Paul Gustave Louis Christophe Doré, born in Strasbourg on 6 January 1832, was a French artist, printmaker, illustrator and sculptor. Doré worked primarily with wood engraving. In 1853, Doré was asked to illustrate the works of Lord Byron, followed by additional work for British publishers, including a new illustrated Bible. In 1856, he produced twelve folio-size illustrations of The Legend of The Wandering Jew.
In the 1860s he illustrated a French edition of Cervantes’s Don Quixote, and his depictions of the knight and his squire, Sancho Panza, have become so famous that they have influenced subsequent readers, artists, and stage and film directors’ ideas of the physical “look” of the two characters. Doré also illustrated an oversized edition of Edgar Allan Poe’s “The Raven”, an endeavour that earned him 30,000 francs from publisher Harper & Brothers in 1883.
Doré’s illustrations for the Bible (1866), used for this coin series, were a great success, and in 1867 Doré had a major exhibition of his work in London. In 1869, Blanchard Jerrold, suggested that they work together to produce a comprehensive portrait of London. The completed book, London: A Pilgrimage, with 180 engravings, was published in 1872. Doré’s later work included illustrations for new editions of Coleridge’s Rime of the Ancient Mariner, Milton’s Paradise Lost, Tennyson’s Idylls of the King, The Works of Thomas Hood, and The Divine Comedy. Doré’s work also appeared in the weekly newspaper The Illustrated London News.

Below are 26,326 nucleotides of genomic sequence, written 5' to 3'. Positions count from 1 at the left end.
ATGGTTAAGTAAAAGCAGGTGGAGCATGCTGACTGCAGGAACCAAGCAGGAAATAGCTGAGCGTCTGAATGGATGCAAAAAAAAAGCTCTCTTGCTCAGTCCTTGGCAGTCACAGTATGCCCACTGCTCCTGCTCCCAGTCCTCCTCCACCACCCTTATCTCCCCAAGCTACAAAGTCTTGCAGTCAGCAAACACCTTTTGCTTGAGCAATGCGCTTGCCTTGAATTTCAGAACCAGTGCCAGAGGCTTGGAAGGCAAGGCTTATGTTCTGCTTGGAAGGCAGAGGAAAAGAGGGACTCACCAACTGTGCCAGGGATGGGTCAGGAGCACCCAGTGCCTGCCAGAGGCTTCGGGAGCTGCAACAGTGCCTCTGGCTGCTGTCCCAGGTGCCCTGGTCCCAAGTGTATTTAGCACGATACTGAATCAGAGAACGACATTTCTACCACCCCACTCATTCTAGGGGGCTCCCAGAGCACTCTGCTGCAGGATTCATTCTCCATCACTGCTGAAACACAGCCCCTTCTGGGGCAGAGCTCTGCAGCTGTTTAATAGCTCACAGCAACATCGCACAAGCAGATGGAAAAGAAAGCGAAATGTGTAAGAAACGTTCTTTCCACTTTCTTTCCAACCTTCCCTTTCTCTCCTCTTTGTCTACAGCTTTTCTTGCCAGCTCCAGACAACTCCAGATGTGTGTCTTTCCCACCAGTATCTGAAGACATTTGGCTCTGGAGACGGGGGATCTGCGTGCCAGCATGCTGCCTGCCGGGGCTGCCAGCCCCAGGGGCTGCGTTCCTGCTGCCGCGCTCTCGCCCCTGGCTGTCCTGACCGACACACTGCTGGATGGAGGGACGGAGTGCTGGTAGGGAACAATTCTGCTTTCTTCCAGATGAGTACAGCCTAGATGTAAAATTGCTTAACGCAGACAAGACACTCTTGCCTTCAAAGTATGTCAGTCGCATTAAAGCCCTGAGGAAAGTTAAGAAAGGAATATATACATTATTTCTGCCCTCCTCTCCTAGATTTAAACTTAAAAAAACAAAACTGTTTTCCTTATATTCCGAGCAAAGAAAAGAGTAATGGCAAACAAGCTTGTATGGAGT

Doré was mainly celebrated for his paintings in his day. His paintings remain world-renowned, but his woodcuts and engravings, like those he did for Jerrold, are where he really excelled as an artist with an individual vision. Doré never married and, following the death of his father in 1849, he continued to live with his mother, illustrating books until his death in Paris on 23 January 1883 following a short illness. The city’s Père Lachaise Cemetery contains his grave. The government of France made him a Chevalier de la Legion d’honneur in 1861. (Source: Wikipedia)
ILLUSTRATIONS FROM DORE’S BIBLE HERE
ILLUSTRATIONS FROM DORE’S OTHER WORKS HERE